To some, this will seem like sucking up or sucking down, but if it’s backed up by genuine care and action, it doesn’t really matter what it seems like. What matters is that you actually do care and that you show that you care, in thought, word, and deed. True caring comes through, and when it’s loaded with knowledge and s, it can be truly invaluable and can cement a lifelong relationship.
Some Thoughts on
I really like Sanders’ idea that knowledge is such a fundamental part of building professional relationships. Many people focus too intensely on social relationships that really don’t matter because there’s no real value exchanged. You don’t learn anything or gain anything from the “power networking” guy down the hall other than a brush-off when you’re not useful for his immediate goals.
The actual part on networking seems to strongly assume you’re already outgoing and strong at mechanics of networking and socialization. is pretty clearly a book that works best for extroverts – as an introvert who has to work very hard to make socializing work, I would have been lost by the networking chapter without some supplemental materials. If you’re in this boat, Never Eat Alone is far superior for teaching the fundamentals of how to network and build relationships – I suspect that book’s author to be highly introverted, which is actually a good thing for an introvert learning how to build such relationships.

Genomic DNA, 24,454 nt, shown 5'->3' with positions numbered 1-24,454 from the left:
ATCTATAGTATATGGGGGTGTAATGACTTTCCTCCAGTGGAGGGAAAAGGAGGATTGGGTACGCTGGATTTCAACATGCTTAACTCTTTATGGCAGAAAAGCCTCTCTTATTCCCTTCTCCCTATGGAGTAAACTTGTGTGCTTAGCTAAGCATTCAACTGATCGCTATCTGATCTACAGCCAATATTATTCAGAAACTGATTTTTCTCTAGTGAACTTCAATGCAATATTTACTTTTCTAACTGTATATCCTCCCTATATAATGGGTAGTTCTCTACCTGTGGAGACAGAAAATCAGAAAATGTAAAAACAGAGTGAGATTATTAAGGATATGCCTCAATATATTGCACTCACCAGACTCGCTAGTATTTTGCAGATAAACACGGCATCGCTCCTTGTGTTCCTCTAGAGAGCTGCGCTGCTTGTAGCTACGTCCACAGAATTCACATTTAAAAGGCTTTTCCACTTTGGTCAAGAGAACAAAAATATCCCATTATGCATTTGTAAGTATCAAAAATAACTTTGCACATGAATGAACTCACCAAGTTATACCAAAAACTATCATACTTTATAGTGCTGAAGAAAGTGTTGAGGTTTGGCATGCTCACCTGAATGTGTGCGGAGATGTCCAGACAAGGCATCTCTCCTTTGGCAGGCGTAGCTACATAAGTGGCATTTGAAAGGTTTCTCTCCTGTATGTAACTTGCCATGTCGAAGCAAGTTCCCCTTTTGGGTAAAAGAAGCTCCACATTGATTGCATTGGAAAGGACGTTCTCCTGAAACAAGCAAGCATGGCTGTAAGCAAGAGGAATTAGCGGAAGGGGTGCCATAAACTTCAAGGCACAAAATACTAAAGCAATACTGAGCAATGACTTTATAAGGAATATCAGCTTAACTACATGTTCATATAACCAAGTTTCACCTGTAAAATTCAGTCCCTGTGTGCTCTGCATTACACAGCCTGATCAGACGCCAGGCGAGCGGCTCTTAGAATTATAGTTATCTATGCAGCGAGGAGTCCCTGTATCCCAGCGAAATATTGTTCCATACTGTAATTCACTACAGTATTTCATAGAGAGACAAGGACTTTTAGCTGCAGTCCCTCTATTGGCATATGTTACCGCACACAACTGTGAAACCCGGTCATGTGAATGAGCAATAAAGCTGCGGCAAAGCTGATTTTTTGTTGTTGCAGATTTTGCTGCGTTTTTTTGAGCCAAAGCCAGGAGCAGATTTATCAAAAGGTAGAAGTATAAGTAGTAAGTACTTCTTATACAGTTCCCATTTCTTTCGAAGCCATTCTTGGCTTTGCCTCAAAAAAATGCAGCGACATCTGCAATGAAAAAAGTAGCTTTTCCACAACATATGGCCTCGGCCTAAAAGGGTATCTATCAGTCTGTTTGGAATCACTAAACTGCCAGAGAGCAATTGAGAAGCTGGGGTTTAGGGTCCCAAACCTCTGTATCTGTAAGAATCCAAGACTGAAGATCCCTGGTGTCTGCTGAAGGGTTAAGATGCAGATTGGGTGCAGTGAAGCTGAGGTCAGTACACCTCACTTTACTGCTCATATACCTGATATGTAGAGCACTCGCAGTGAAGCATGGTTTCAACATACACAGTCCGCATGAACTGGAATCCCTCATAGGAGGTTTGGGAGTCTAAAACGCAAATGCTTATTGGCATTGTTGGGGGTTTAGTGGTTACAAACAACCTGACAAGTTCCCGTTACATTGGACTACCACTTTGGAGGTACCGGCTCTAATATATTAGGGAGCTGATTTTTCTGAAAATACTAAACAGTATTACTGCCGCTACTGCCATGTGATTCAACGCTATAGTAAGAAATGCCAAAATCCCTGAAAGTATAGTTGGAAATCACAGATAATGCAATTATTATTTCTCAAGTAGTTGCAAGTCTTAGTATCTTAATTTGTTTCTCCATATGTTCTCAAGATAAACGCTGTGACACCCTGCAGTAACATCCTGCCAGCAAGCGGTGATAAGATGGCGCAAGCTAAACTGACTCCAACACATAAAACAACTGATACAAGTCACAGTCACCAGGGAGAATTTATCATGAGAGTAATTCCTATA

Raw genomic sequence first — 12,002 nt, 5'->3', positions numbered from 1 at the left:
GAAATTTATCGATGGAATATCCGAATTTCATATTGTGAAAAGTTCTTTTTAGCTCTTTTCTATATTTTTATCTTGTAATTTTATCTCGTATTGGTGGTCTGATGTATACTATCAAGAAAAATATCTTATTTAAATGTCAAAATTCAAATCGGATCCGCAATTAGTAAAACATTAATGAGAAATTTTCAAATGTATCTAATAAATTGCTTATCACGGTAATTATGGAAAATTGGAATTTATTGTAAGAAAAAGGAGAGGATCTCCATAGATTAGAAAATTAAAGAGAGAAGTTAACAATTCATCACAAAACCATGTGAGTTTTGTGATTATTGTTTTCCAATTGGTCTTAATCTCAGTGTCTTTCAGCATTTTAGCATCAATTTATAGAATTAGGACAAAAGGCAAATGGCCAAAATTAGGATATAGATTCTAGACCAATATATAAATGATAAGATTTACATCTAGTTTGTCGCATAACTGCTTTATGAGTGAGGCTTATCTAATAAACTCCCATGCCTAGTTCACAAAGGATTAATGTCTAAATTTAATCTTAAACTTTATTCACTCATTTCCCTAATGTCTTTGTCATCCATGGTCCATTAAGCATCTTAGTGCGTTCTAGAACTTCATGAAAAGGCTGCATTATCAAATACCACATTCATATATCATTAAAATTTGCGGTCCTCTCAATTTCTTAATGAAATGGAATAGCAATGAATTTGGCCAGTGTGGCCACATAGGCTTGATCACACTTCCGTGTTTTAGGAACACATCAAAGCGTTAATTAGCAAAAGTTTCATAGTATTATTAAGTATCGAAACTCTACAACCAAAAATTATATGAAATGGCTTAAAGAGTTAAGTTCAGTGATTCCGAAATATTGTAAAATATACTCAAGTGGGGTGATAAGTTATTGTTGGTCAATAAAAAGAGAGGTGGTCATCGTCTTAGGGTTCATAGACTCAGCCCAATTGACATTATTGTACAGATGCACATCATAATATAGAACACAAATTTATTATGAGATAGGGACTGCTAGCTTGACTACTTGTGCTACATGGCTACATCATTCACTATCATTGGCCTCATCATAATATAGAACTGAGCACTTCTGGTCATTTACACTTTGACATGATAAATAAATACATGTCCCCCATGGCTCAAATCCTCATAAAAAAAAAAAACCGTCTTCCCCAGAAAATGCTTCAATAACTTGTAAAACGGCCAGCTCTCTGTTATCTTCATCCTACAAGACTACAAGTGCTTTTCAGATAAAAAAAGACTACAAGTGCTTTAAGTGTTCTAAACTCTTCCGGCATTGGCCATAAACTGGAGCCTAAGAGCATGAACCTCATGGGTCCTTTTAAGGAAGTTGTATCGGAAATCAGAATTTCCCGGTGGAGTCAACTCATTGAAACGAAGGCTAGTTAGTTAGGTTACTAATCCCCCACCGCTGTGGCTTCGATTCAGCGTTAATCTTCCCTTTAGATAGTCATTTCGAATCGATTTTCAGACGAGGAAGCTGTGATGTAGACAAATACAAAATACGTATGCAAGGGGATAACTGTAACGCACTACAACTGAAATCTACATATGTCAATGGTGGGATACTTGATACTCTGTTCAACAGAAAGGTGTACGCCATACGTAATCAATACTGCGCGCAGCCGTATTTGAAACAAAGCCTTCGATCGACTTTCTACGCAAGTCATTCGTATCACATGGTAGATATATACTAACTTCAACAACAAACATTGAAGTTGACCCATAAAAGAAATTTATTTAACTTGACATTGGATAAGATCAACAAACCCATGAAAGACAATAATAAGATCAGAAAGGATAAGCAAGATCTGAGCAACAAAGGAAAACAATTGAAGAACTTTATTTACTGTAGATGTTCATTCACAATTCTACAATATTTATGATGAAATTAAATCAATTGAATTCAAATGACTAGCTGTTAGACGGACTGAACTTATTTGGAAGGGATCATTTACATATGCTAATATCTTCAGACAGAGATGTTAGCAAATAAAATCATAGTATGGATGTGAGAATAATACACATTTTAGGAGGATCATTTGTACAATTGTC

“Disappearing” is something that many people fail to do well. The idea that you put a bunch of effort into cultivating and building a relationship between two other people, only to back away and leave them to their own ends, is fairly difficult for some. Think of it this way: three’s always a crowd, and if you’re not part of the value being exchanged, you’re the third wheel.
Is Worth Reading?
Sanders provides the most rational and detailed description and explanation I’ve ever read of the “what goes around, comes around” phenomenon and how it can help you personally and professionally. If you honestly don’t understand the benefits of just helping others without sweating the consequences, is a must-read.
Aside from that, the general premise of the book was something that seemed very common sense to me. The value, for me, was in the details – for example, the connection of building your own personal knowledge to the process of building valuable relationships isn’t something I’d ever really considered.
In short, is a great read if you’re interested in connecting with others and building professional relationships. It’s actually quite complementary with Never Eat Alone – the latter focuses specifically on the mechanics of how to make those connections, while this book focuses on the context of why you should do it and what steps you should take to build a foundation for it. Personally, I found them both valuable, with Never Eat Alone being a bit more personally useful, but I can easily see how could be more useful and compelling to many.